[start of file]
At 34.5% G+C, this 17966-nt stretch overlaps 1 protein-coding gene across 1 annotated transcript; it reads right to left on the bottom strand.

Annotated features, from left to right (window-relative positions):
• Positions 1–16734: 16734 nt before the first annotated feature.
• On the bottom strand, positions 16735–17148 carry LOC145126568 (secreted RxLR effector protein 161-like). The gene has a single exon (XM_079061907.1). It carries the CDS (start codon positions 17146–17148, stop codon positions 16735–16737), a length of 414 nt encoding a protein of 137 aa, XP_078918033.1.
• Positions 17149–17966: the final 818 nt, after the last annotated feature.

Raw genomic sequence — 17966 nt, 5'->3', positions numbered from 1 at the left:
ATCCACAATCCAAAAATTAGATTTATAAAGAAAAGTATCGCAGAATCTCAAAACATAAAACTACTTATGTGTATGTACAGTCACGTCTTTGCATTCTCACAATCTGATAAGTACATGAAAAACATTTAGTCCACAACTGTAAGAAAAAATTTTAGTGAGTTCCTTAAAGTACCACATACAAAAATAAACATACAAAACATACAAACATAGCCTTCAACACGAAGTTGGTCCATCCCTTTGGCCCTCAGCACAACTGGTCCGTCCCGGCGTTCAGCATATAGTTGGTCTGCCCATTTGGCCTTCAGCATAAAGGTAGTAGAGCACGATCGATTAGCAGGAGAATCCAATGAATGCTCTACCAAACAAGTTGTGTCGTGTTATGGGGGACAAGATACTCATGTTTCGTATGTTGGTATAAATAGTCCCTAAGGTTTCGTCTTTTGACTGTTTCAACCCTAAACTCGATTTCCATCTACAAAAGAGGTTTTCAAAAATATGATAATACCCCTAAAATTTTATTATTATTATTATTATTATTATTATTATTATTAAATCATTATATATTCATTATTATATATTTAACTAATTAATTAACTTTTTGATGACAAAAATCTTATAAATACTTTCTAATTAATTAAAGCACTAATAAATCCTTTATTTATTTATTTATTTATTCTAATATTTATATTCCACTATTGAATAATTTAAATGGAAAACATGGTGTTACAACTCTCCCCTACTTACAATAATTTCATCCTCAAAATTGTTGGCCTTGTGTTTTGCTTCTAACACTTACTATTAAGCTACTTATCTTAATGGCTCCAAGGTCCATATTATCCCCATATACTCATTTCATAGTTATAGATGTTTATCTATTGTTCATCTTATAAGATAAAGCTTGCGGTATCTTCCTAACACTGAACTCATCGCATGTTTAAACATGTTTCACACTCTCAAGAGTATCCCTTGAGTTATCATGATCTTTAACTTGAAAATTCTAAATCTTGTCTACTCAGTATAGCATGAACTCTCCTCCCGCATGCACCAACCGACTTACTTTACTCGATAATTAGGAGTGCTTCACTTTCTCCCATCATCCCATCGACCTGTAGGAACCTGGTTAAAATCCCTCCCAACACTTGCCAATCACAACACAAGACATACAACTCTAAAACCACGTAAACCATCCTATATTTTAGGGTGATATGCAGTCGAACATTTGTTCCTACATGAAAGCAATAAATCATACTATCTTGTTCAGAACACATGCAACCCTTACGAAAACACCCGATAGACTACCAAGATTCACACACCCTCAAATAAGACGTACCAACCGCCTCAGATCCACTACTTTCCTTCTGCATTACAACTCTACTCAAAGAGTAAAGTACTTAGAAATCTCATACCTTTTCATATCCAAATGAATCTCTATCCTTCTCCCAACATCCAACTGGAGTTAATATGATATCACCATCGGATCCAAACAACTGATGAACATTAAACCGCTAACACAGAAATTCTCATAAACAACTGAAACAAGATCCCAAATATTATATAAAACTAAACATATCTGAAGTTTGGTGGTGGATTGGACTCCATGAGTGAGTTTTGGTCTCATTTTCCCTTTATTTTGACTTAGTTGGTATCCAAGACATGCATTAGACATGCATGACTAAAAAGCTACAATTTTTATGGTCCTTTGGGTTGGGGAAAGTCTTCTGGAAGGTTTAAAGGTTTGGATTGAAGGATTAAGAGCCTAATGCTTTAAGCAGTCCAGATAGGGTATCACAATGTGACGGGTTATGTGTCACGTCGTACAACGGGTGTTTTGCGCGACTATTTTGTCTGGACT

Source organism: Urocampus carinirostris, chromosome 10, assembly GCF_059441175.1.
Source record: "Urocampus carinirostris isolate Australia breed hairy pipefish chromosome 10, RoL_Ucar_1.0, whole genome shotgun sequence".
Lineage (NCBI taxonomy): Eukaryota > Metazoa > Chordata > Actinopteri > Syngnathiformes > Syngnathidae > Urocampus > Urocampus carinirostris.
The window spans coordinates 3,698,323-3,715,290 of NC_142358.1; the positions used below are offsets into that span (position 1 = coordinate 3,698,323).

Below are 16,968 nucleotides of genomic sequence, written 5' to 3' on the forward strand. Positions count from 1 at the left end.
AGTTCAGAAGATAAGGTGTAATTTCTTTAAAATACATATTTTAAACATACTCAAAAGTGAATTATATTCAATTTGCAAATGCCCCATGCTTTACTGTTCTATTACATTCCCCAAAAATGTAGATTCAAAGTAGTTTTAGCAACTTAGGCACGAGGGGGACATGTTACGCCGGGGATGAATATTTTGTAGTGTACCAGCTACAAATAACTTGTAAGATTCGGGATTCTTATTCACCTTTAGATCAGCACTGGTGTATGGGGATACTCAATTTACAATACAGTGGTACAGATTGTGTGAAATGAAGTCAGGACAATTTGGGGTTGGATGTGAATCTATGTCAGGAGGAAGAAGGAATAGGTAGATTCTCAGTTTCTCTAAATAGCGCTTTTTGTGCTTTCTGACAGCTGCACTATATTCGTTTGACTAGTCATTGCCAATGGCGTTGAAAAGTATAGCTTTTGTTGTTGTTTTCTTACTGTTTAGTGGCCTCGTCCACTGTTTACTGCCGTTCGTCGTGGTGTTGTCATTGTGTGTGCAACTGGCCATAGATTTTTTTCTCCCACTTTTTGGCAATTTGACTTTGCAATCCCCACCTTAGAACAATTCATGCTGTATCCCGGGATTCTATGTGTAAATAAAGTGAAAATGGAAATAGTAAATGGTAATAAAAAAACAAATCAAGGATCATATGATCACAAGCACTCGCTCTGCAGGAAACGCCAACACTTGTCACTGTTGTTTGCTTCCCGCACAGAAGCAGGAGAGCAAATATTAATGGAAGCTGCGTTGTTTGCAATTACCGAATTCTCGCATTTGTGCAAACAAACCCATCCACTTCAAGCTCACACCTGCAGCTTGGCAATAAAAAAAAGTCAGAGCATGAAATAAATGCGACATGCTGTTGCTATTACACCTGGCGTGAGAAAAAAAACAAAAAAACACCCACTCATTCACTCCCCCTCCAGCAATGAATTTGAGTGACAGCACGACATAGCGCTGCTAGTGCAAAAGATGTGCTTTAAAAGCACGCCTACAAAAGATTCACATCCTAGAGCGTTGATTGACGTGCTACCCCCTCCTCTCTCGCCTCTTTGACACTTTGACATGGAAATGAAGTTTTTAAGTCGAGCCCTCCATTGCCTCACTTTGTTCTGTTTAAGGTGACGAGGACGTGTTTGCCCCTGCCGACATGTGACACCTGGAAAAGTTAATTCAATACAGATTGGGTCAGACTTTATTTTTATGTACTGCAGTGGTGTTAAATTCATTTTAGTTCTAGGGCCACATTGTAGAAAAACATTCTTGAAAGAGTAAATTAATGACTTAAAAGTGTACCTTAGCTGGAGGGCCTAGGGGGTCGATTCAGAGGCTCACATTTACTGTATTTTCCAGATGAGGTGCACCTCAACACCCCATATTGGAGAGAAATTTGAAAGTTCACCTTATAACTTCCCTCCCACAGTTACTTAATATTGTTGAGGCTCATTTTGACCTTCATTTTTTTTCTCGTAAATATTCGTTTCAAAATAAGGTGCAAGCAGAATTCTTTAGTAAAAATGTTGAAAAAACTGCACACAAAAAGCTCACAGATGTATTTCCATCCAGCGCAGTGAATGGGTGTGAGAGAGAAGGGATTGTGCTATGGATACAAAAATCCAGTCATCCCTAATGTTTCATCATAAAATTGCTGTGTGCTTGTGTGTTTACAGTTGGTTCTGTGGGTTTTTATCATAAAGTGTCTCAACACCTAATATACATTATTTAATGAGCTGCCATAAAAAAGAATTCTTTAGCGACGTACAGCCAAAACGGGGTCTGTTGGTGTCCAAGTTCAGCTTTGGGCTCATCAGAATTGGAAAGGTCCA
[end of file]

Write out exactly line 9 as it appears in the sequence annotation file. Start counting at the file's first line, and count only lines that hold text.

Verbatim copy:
Source record: "Urocampus carinirostris isolate Australia breed hairy pipefish chromosome 10, RoL_Ucar_1.0, whole genome shotgun sequence".